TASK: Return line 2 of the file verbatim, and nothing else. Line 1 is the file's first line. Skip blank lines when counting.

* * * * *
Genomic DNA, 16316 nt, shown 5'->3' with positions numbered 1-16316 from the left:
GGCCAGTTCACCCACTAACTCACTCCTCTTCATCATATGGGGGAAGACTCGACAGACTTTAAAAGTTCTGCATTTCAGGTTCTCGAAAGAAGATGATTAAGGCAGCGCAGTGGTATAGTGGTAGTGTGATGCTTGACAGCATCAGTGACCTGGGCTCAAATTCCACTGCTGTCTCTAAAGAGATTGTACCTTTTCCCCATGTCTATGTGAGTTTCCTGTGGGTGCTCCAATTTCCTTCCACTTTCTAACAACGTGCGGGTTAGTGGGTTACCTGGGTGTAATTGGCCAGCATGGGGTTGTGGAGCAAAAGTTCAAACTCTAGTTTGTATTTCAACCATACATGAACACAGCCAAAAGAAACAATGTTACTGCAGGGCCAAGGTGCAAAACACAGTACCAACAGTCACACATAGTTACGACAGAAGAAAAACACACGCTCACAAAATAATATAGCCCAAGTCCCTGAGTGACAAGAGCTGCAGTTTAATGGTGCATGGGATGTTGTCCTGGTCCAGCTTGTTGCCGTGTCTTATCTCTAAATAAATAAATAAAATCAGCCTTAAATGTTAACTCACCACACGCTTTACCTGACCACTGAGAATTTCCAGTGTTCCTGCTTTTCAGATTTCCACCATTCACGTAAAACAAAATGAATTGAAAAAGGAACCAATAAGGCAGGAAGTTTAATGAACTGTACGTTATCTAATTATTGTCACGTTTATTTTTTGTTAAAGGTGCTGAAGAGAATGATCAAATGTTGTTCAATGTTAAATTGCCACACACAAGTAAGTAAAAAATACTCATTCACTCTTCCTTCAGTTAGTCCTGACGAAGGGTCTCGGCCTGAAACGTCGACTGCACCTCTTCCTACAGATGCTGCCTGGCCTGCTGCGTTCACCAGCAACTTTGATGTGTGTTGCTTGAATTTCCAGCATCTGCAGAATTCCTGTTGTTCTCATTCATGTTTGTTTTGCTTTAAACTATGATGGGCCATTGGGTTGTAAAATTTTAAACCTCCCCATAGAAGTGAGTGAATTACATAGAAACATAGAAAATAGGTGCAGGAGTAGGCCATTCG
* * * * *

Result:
GGCCAGTTCACCCACTAACTCACTCCTCTTCATCATATGGGGGAAGACTCGACAGACTTTAAAAGTTCTGCATTTCAGGTTCTCGAAAGAAGATGATTAAGGCAGCGCAGTGGTATAGTGGTAGTGTGATGCTTGACAGCATCAGTGACCTGGGCTCAAATTCCACTGCTGTCTCTAAAGAGATTGTACCTTTTCCCCATGTCTATGTGAGTTTCCTGTGGGTGCTCCAATTTCCTTCCACTTTCTAACAACGTGCGGGTTAGTGGGTTACCTGGGTGTAATTGGCCAGCATGGGGTTGTGGAGCAAAAGTTCAAACTCTAGTTTGTATTTCAACCATACATGAACACAGCCAAAAGAAACAATGTTACTGCAGGGCCAAGGTGCAAAACACAGTACCAACAGTCACACATAGTTACGACAGAAGAAAAACACACGCTCACAAAATAATATAGCCCAAGTCCCTGAGTGACAAGAGCTGCAGTTTAATGGTGCATGGGATGTTGTCCTGGTCCAGCTTGTTGCCGTGTCTTATCTCTAAATAAATAAATAAAATCAGCCTTAAATGTTAACTCACCACACGCTTTACCTGACCACTGAGAATTTCCAGTGTTCCTGCTTTTCAGATTTCCACCATTCACGTAAAACAAAATGAATTGAAAAAGGAACCAATAAGGCAGGAAGTTTAATGAACTGTACGTTATCTAATTATTGTCACGTTTATTTTTTGTTAAAGGTGCTGAAGAGAATGATCAAATGTTGTTCAATGTTAAATTGCCACACACAAGTAAGTAAAAAATACTCATTCACTCTTCCTTCAGTTAGTCCTGACGAAGGGTCTCGGCCTGAAACGTCGACTGCACCTCTTCCTACAGATGCTGCCTGGCCTGCTGCGTTCACCAGCAACTTTGATGTGTGTTGCTTGAATTTCCAGCATCTGCAGAATTCCTGTTGTTCTCATTCATGTTTGTTTTGCTTTAAACTATGATGGGCCATTGGGTTGTAAAATTTTAAACCTCCCCATAGAAGTGAGTGAATTACATAGAAACATAGAAAATAGGTGCAGGAGTAGGCCATTCG